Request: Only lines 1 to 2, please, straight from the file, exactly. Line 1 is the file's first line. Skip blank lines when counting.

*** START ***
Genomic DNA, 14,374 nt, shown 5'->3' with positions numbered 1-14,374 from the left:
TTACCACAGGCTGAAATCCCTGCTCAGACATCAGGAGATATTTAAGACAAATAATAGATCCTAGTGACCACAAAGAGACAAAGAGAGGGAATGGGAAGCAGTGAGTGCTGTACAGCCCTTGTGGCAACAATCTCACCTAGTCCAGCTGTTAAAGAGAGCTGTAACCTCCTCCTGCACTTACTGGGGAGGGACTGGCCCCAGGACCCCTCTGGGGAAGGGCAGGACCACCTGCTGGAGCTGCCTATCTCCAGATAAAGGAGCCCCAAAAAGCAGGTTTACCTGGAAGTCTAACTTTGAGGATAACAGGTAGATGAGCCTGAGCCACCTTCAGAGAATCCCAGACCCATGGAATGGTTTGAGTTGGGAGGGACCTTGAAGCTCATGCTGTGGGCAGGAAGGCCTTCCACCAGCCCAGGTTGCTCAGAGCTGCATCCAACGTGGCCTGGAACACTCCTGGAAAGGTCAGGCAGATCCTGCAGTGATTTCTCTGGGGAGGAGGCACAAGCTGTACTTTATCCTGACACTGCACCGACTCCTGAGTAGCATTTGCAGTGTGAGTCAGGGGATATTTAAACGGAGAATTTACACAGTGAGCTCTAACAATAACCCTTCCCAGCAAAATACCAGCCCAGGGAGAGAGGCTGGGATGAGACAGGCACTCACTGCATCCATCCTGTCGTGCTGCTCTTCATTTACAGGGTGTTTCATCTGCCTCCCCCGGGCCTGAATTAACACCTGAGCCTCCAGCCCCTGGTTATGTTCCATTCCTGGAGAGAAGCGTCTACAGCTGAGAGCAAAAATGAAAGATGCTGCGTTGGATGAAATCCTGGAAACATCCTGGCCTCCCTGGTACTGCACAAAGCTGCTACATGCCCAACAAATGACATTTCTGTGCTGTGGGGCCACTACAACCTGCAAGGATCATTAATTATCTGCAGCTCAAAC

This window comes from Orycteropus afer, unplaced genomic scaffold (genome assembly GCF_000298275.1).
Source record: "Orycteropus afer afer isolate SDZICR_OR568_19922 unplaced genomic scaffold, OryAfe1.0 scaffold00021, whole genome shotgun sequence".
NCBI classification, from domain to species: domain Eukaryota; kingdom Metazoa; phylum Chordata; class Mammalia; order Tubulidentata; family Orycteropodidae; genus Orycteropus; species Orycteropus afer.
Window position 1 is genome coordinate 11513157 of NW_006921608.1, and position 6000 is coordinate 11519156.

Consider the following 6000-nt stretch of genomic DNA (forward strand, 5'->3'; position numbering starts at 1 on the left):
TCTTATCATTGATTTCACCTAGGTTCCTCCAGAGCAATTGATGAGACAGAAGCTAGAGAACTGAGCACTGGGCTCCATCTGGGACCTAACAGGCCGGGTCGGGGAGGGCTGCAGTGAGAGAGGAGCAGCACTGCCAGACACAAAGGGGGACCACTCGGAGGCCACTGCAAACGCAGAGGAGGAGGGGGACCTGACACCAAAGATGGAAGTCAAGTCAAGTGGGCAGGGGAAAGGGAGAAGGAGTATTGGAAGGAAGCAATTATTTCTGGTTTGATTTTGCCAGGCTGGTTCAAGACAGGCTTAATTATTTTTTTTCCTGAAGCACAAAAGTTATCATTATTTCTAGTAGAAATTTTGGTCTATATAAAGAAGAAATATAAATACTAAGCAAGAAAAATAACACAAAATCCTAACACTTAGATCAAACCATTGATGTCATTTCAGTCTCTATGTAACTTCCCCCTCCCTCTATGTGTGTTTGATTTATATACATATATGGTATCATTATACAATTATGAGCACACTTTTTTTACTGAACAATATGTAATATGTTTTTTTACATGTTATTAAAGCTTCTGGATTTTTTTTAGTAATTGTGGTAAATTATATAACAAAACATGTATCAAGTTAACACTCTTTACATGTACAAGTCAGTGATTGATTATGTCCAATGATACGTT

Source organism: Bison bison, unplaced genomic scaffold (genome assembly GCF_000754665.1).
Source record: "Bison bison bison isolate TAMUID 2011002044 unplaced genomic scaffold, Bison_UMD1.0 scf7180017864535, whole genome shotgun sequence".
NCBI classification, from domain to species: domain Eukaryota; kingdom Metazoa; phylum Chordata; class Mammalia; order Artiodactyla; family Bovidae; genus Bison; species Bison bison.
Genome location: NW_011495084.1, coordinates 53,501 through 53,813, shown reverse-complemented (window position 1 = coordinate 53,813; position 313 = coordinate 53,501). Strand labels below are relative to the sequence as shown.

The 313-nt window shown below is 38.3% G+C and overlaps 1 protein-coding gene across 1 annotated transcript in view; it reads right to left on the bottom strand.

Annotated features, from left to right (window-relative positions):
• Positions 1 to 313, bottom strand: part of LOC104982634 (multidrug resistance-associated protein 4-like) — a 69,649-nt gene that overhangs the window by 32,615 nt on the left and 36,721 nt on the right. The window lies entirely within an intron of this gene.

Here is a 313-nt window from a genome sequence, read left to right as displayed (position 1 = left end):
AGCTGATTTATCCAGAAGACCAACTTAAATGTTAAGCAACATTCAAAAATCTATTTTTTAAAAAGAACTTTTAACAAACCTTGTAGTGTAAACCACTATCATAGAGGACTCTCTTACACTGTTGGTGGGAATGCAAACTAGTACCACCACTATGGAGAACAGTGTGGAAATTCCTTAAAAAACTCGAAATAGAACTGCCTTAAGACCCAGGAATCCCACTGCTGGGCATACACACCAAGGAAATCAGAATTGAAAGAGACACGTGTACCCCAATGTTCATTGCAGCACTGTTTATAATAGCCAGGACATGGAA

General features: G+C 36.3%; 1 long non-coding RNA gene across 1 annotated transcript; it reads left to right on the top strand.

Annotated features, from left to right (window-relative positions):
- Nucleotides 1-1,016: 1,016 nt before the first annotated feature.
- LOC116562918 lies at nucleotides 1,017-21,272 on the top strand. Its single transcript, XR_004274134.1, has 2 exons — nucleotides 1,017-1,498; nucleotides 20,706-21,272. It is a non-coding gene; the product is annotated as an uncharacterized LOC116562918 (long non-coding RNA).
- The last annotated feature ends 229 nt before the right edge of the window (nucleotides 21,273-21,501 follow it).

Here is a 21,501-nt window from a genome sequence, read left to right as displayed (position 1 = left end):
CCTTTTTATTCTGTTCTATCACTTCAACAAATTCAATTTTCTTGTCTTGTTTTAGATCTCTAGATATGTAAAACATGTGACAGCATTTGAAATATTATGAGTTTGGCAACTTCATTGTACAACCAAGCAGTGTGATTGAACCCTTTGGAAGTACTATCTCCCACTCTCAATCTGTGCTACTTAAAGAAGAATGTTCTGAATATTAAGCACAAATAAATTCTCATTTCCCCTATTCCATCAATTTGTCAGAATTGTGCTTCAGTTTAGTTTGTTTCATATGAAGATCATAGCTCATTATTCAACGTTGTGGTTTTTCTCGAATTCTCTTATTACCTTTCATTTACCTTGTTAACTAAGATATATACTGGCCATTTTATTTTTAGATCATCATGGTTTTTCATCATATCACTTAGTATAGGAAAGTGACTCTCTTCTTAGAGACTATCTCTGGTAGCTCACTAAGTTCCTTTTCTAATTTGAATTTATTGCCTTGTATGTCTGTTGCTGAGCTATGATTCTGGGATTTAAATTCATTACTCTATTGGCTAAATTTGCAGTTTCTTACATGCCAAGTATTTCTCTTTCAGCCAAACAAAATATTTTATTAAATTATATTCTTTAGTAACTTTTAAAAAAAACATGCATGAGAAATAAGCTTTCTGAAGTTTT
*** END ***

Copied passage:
Genomic DNA, 14,374 nt, shown 5'->3' with positions numbered 1-14,374 from the left:
TTACCACAGGCTGAAATCCCTGCTCAGACATCAGGAGATATTTAAGACAAATAATAGATCCTAGTGACCACAAAGAGACAAAGAGAGGGAATGGGAAGCAGTGAGTGCTGTACAGCCCTTGTGGCAACAATCTCACCTAGTCCAGCTGTTAAAGAGAGCTGTAACCTCCTCCTGCACTTACTGGGGAGGGACTGGCCCCAGGACCCCTCTGGGGAAGGGCAGGACCACCTGCTGGAGCTGCCTATCTCCAGATAAAGGAGCCCCAAAAAGCAGGTTTACCTGGAAGTCTAACTTTGAGGATAACAGGTAGATGAGCCTGAGCCACCTTCAGAGAATCCCAGACCCATGGAATGGTTTGAGTTGGGAGGGACCTTGAAGCTCATGCTGTGGGCAGGAAGGCCTTCCACCAGCCCAGGTTGCTCAGAGCTGCATCCAACGTGGCCTGGAACACTCCTGGAAAGGTCAGGCAGATCCTGCAGTGATTTCTCTGGGGAGGAGGCACAAGCTGTACTTTATCCTGACACTGCACCGACTCCTGAGTAGCATTTGCAGTGTGAGTCAGGGGATATTTAAACGGAGAATTTACACAGTGAGCTCTAACAATAACCCTTCCCAGCAAAATACCAGCCCAGGGAGAGAGGCTGGGATGAGACAGGCACTCACTGCATCCATCCTGTCGTGCTGCTCTTCATTTACAGGGTGTTTCATCTGCCTCCCCCGGGCCTGAATTAACACCTGAGCCTCCAGCCCCTGGTTATGTTCCATTCCTGGAGAGAAGCGTCTACAGCTGAGAGCAAAAATGAAAGATGCTGCGTTGGATGAAATCCTGGAAACATCCTGGCCTCCCTGGTACTGCACAAAGCTGCTACATGCCCAACAAATGACATTTCTGTGCTGTGGGGCCACTACAACCTGCAAGGATCATTAATTATCTGCAGCTCAAAC